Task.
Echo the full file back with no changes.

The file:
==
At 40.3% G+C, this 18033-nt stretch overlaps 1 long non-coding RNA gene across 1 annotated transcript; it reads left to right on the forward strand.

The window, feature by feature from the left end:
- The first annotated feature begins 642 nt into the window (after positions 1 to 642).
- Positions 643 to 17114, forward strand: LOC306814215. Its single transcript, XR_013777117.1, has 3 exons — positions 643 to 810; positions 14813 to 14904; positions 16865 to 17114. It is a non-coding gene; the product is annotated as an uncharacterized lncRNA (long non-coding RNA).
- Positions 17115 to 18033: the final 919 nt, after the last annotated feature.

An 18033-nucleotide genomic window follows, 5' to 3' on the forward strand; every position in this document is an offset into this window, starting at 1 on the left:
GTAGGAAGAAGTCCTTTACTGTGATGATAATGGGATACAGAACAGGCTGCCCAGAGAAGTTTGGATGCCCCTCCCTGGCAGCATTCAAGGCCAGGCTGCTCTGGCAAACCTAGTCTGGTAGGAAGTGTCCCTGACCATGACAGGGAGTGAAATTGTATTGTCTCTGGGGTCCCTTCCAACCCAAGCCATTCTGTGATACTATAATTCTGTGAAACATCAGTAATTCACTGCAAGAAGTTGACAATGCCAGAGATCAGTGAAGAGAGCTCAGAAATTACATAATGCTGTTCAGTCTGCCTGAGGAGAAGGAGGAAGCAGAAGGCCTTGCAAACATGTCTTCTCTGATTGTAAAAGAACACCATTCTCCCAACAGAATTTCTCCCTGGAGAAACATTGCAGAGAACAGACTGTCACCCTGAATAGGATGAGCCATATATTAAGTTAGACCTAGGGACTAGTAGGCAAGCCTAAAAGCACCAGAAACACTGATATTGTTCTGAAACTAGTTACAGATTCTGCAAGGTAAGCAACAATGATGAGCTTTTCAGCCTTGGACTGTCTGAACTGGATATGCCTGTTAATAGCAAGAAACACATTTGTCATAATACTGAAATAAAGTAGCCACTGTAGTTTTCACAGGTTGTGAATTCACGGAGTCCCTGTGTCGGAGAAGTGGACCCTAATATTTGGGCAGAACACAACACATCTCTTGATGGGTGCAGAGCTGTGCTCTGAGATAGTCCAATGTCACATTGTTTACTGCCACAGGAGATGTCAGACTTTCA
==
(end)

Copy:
At 40.3% G+C, this 18033-nt stretch overlaps 1 long non-coding RNA gene across 1 annotated transcript; it reads left to right on the forward strand.

The window, feature by feature from the left end:
- The first annotated feature begins 642 nt into the window (after positions 1 to 642).
- Positions 643 to 17114, forward strand: LOC306814215. Its single transcript, XR_013777117.1, has 3 exons — positions 643 to 810; positions 14813 to 14904; positions 16865 to 17114. It is a non-coding gene; the product is annotated as an uncharacterized lncRNA (long non-coding RNA).
- Positions 17115 to 18033: the final 919 nt, after the last annotated feature.

An 18033-nucleotide genomic window follows, 5' to 3' on the forward strand; every position in this document is an offset into this window, starting at 1 on the left:
GTAGGAAGAAGTCCTTTACTGTGATGATAATGGGATACAGAACAGGCTGCCCAGAGAAGTTTGGATGCCCCTCCCTGGCAGCATTCAAGGCCAGGCTGCTCTGGCAAACCTAGTCTGGTAGGAAGTGTCCCTGACCATGACAGGGAGTGAAATTGTATTGTCTCTGGGGTCCCTTCCAACCCAAGCCATTCTGTGATACTATAATTCTGTGAAACATCAGTAATTCACTGCAAGAAGTTGACAATGCCAGAGATCAGTGAAGAGAGCTCAGAAATTACATAATGCTGTTCAGTCTGCCTGAGGAGAAGGAGGAAGCAGAAGGCCTTGCAAACATGTCTTCTCTGATTGTAAAAGAACACCATTCTCCCAACAGAATTTCTCCCTGGAGAAACATTGCAGAGAACAGACTGTCACCCTGAATAGGATGAGCCATATATTAAGTTAGACCTAGGGACTAGTAGGCAAGCCTAAAAGCACCAGAAACACTGATATTGTTCTGAAACTAGTTACAGATTCTGCAAGGTAAGCAACAATGATGAGCTTTTCAGCCTTGGACTGTCTGAACTGGATATGCCTGTTAATAGCAAGAAACACATTTGTCATAATACTGAAATAAAGTAGCCACTGTAGTTTTCACAGGTTGTGAATTCACGGAGTCCCTGTGTCGGAGAAGTGGACCCTAATATTTGGGCAGAACACAACACATCTCTTGATGGGTGCAGAGCTGTGCTCTGAGATAGTCCAATGTCACATTGTTTACTGCCACAGGAGATGTCAGACTTTCA